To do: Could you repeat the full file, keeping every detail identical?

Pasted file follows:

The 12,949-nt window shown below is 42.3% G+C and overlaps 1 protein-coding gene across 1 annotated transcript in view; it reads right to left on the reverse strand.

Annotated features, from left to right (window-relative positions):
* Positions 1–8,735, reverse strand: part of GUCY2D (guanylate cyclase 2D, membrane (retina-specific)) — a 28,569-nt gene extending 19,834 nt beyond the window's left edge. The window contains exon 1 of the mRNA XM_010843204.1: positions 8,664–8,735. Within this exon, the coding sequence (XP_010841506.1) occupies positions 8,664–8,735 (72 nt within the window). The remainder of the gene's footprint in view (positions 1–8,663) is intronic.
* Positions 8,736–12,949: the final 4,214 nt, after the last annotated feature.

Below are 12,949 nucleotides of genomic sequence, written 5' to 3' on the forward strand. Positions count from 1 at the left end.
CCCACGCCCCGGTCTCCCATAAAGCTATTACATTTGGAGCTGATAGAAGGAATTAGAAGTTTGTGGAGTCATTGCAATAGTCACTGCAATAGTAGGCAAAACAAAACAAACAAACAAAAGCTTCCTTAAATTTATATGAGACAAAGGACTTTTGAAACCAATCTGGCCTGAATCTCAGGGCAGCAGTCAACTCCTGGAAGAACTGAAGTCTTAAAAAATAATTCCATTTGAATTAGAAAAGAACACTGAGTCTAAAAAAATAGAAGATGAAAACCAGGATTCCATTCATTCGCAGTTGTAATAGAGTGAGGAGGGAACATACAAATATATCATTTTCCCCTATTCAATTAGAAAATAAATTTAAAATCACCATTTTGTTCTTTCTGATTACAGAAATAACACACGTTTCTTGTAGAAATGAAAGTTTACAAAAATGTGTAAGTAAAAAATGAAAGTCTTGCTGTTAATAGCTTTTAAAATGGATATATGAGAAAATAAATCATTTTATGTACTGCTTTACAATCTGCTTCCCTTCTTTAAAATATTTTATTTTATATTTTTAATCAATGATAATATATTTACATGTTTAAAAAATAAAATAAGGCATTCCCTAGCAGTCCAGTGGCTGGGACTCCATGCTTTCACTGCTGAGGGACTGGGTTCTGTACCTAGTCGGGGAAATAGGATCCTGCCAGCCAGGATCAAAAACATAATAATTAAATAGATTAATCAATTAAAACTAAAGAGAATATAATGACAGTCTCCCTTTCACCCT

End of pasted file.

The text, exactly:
The 12,949-nt window shown below is 42.3% G+C and overlaps 1 protein-coding gene across 1 annotated transcript in view; it reads right to left on the reverse strand.

Annotated features, from left to right (window-relative positions):
* Positions 1–8,735, reverse strand: part of GUCY2D (guanylate cyclase 2D, membrane (retina-specific)) — a 28,569-nt gene extending 19,834 nt beyond the window's left edge. The window contains exon 1 of the mRNA XM_010843204.1: positions 8,664–8,735. Within this exon, the coding sequence (XP_010841506.1) occupies positions 8,664–8,735 (72 nt within the window). The remainder of the gene's footprint in view (positions 1–8,663) is intronic.
* Positions 8,736–12,949: the final 4,214 nt, after the last annotated feature.

Below are 12,949 nucleotides of genomic sequence, written 5' to 3' on the forward strand. Positions count from 1 at the left end.
CCCACGCCCCGGTCTCCCATAAAGCTATTACATTTGGAGCTGATAGAAGGAATTAGAAGTTTGTGGAGTCATTGCAATAGTCACTGCAATAGTAGGCAAAACAAAACAAACAAACAAAAGCTTCCTTAAATTTATATGAGACAAAGGACTTTTGAAACCAATCTGGCCTGAATCTCAGGGCAGCAGTCAACTCCTGGAAGAACTGAAGTCTTAAAAAATAATTCCATTTGAATTAGAAAAGAACACTGAGTCTAAAAAAATAGAAGATGAAAACCAGGATTCCATTCATTCGCAGTTGTAATAGAGTGAGGAGGGAACATACAAATATATCATTTTCCCCTATTCAATTAGAAAATAAATTTAAAATCACCATTTTGTTCTTTCTGATTACAGAAATAACACACGTTTCTTGTAGAAATGAAAGTTTACAAAAATGTGTAAGTAAAAAATGAAAGTCTTGCTGTTAATAGCTTTTAAAATGGATATATGAGAAAATAAATCATTTTATGTACTGCTTTACAATCTGCTTCCCTTCTTTAAAATATTTTATTTTATATTTTTAATCAATGATAATATATTTACATGTTTAAAAAATAAAATAAGGCATTCCCTAGCAGTCCAGTGGCTGGGACTCCATGCTTTCACTGCTGAGGGACTGGGTTCTGTACCTAGTCGGGGAAATAGGATCCTGCCAGCCAGGATCAAAAACATAATAATTAAATAGATTAATCAATTAAAACTAAAGAGAATATAATGACAGTCTCCCTTTCACCCT